Project title: Phase 1 study of SurVaxM ™ in survivin-positive NETs

Renuka Iyer, MD Roswell Park Comprehensive Cancer Center

Renuka Iyer, MD
  • Status: Completed
  • Year(s): 2018
  • Grant Type: Pilot
  • Research Type: Clinical
  • Primary Tumor Site: Small intestine
  • Area of Inquiry: Clinical trials

General Description

This study tests the immunotherapy SurVaxM in combination with a somatostatin analog in patients with survivin-expressing NETs. The vaccine targets survivin, a protein that’s often highly expressed in lung, intestinal, and pancreatic NETs and associated with aggressive disease because of its ability to prevent tumor cell death. Many patients with incurable brain cancers on SurvaxM have shown better outcomes than would be expected with standard of care alone.


Survivin is a protein expressed in many cancers and inhibits cell death. Previously we found that ~ half of NETs express survivin which was associated with aggressive disease and poor outcomes. SurVaxM is a novel, well-tolerated vaccine against survivin developed by our group and has been successfully tested in brain tumors with temozolamide, an oral chemotherapeutic agent. With grant support from NETRF, we tested SurVaxM in survivin+ NET patients. In 20% of those patients, clinical benefit was seen and correlated with IgG antibody levels.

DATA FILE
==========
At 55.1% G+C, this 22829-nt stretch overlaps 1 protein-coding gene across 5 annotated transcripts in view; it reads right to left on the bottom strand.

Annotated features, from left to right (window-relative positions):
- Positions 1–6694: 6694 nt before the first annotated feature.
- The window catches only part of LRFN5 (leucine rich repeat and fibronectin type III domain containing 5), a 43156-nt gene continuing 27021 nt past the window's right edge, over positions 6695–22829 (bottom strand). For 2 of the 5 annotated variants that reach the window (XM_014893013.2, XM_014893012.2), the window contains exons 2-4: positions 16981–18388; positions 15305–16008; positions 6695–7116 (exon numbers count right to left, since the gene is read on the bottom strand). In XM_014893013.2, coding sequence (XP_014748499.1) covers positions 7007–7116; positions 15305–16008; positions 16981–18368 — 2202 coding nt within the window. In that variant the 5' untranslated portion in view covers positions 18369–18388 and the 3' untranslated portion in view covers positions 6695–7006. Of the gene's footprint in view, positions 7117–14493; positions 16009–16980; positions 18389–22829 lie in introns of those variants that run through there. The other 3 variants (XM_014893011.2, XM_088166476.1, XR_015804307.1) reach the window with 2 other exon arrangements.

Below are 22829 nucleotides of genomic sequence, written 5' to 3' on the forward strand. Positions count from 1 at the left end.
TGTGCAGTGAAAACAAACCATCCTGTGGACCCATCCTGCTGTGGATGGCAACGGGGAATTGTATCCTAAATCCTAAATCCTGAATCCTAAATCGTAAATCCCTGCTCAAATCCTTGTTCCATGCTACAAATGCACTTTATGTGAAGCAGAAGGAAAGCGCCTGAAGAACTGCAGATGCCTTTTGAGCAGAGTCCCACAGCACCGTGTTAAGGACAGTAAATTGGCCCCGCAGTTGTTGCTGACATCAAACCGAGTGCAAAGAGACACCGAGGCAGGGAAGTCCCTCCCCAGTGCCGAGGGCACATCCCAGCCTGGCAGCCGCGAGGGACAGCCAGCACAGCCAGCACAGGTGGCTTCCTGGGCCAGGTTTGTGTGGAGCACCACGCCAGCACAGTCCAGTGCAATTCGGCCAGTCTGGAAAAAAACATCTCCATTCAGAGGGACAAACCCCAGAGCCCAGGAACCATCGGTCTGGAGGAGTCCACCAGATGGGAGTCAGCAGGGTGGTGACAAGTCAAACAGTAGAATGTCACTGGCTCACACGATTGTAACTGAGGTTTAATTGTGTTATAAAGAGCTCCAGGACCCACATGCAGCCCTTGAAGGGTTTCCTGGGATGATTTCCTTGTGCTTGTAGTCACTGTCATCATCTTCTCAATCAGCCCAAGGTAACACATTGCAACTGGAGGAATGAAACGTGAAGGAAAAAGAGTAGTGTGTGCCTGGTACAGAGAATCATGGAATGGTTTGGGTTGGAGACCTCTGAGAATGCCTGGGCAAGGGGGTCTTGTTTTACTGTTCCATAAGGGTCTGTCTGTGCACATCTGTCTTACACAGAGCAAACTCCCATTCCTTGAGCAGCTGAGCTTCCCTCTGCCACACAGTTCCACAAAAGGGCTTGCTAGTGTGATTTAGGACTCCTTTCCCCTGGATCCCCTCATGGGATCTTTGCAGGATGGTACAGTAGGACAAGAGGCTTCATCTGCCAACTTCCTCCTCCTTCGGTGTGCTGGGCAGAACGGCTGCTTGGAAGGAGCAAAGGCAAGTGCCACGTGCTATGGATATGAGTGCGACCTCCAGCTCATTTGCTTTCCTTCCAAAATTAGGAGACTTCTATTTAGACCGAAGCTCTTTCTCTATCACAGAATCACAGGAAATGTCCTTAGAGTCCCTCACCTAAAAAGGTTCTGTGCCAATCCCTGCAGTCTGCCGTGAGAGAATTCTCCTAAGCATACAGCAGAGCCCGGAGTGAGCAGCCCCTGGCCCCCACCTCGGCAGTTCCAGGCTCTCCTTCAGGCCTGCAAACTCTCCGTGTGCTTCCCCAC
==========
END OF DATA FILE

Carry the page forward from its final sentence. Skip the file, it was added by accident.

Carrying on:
Immunotherapy has not been as effective in NETs as other cancers and having limited preclinical models to find new targets or test new combinations of immunotherapy/vaccines in NETs has been a critical barrier to progress. The presence of survivin in almost half of the NETs makes this an option that would be of use to many NET patients and the immune response studies we plan to do will tell us who benefits, or needs a booster, giving us a new way to treat NETs and design vaccine studies in these patients in the future.

Additional Details

  • City: Buffalo
  • State: New York
  • Grant Duration: 1 year


NETRF funds laboratory research to understand the development of neuroendocrine tumors and translational research to explore new concepts in treatment. Research grant descriptions and research updates from NETRF are not intended to serve as medical advice. It can take years for research discoveries to be fully validated and approved for patient care. Always consult your health care providers about your treatment options.

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